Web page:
Originally posted by vadore: I believe based on what I can read and understand global warming is a reality. But a serious question why is it so important for some to ascribe it to human causation? I'm not convinced of that though I don't rule it out either.
I think this is the point. While climate scientists are the ones who are expert in the field, scientists of all breed might take issue with the presentation of data that still includes a large margin for error being presented with more certainty that it perhaps should. You will note that the element being contested is the presentation of high certainty on the degree to which human impact is driving climate change, not as to other elements. One of the issues that is consistently addressed in the scientific community is the difficulty of presenting scientific results to the public at large. Academia has established a successful means of sharing scientific information and results amongst scientists, but it struggles to convey results to the public. I think this is more a criticism of NASA's presentation of findings than of a) the analysis of results -- which internally reflect more accurately the certainty of conclusions and b) the science itself.
I'm not sure I don't disagree with the signatories, though I'm lay and haven't done enough research on the actual results. I think it's almost certain that human impact is driving climate change, but I also don't think the science is advanced enough to present that with true scientific certainty and consensus. There are just too many variables to control that prevent modeling with accuracy.
I'm not sure I would present this as a purely political issue. The Obama administration has been anything but kind to NASA and NASA scientists and administrators are relatively removed from the political sphere (though many have pronounced opinions -- such as JPL's Carolyn Porco -- regarding the anti-science movement within the GOP).
It should be noted that, and I believe it was also JPL, a group of NASA affiliated scientists did win the Nobel Prize with Gore. So I wouldn't doubt that a connection exists, but I don't think this is something that is related to the current resident of the White House in any way.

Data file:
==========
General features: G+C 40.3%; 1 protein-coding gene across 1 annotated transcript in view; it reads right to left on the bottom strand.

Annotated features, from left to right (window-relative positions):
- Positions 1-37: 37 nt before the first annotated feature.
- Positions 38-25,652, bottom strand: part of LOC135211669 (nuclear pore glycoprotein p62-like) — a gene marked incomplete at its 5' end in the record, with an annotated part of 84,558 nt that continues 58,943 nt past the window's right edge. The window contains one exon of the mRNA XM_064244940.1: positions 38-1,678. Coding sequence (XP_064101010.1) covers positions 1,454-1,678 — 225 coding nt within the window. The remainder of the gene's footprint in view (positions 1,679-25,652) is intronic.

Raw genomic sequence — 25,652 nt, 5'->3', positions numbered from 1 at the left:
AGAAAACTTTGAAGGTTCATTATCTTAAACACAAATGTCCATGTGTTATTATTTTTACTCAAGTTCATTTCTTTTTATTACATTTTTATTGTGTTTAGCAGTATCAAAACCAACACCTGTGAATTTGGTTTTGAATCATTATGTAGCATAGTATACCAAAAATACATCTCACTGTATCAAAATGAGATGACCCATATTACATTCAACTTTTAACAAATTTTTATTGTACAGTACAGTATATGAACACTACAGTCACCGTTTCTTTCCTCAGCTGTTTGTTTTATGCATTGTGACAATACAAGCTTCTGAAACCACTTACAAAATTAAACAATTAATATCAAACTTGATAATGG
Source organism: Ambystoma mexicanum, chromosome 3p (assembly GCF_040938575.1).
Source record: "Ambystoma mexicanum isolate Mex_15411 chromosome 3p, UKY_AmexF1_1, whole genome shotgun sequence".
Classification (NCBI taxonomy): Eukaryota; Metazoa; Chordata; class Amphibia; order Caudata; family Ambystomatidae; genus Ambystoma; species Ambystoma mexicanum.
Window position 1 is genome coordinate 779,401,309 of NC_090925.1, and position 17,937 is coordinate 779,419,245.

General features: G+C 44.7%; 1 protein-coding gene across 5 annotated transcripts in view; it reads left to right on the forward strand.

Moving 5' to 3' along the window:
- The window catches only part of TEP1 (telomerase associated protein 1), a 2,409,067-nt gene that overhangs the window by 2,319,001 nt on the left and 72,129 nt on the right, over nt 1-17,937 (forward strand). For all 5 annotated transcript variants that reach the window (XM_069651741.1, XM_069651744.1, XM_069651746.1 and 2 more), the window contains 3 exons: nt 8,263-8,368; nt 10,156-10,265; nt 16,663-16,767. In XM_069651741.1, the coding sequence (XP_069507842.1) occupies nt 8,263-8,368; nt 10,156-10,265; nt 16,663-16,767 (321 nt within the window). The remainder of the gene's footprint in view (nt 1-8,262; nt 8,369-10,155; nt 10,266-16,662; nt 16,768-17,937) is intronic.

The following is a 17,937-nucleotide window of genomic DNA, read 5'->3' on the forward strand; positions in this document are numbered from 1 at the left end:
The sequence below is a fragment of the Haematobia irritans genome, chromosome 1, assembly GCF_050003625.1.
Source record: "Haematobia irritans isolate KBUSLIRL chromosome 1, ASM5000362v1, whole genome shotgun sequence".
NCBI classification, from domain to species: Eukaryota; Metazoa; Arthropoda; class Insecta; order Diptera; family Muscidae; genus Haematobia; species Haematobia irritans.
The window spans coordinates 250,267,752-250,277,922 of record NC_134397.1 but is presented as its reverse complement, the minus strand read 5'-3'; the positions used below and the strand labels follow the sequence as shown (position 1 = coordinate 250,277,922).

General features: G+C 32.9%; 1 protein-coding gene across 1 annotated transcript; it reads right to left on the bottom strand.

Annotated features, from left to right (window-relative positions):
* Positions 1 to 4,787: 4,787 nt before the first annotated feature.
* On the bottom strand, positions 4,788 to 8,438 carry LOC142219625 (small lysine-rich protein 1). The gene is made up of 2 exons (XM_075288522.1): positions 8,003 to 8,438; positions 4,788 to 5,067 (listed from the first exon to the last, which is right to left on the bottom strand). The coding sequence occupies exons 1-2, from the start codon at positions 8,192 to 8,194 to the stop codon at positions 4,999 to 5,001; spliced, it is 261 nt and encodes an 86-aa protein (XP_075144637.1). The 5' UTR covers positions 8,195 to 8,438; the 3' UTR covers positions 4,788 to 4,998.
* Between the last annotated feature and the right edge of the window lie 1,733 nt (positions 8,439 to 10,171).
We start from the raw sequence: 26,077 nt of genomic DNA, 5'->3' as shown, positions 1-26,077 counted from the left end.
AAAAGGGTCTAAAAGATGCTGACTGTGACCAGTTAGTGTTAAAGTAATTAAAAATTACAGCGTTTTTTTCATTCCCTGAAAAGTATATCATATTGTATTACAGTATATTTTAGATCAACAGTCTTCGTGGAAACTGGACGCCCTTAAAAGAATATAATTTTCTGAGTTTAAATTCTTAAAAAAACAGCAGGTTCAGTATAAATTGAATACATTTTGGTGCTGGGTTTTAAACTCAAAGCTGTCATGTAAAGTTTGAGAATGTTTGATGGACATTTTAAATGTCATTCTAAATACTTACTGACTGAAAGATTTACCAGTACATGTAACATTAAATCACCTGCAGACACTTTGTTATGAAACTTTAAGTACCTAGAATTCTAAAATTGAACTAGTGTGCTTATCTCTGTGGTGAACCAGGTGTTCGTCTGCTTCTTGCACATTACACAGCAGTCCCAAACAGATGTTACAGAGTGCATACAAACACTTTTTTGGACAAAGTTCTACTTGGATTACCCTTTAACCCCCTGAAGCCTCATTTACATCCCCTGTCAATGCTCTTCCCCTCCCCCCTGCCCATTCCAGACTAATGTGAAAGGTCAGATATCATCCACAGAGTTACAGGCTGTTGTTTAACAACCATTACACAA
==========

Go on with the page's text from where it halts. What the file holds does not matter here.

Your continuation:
Posted on 4/12 12:39 PM | IP: Logged
NYD, how can you not acknowledge that it is a strong possibility that NASA's official position on the matter wasn't coerced by the Obama administration to further its agenda on clean energy?
How many of the former NASA employees were laid off (or are sympathetic to those that were) by the Obama Administration and may have had their own agenda against Obama for that reason in signing the letter.
I personally don't think that a connection between this issue and "the current resident of the White House" can be ignored regardless of which side is right or may be pushing their own agenda.
This post was edited on 4/12 1:31 PM by force10jc
Posted on 4/12 1:29 PM | IP: Logged
Force a good number of the former NASA employees may have a bent against Obama (many of them were part of the manned space flight program which the President has allowed to go on life support and thereby have lost their jobs), but they are not criticizing the policy aspect... they are criticizing the manner in which the science is being presented. I think it's probably a legitimate gripe on a difficult topic.
It's my understanding that NASA's position on climate change has not changed much during the Obama administration, so I don't know that that has anything to do with it.
Regardless of this, I think the issue here is one of science and how it is presented and not necessarily politics. There is no doubt that politics is inextricably intertwined; however, the language of the letter addresses specifically the means by which NASA is presenting scientific information. Because it is a valid concern, I'm not going to overread the politics in it (in other words, there is a valid issue that should be addressed outside of the political ramifications).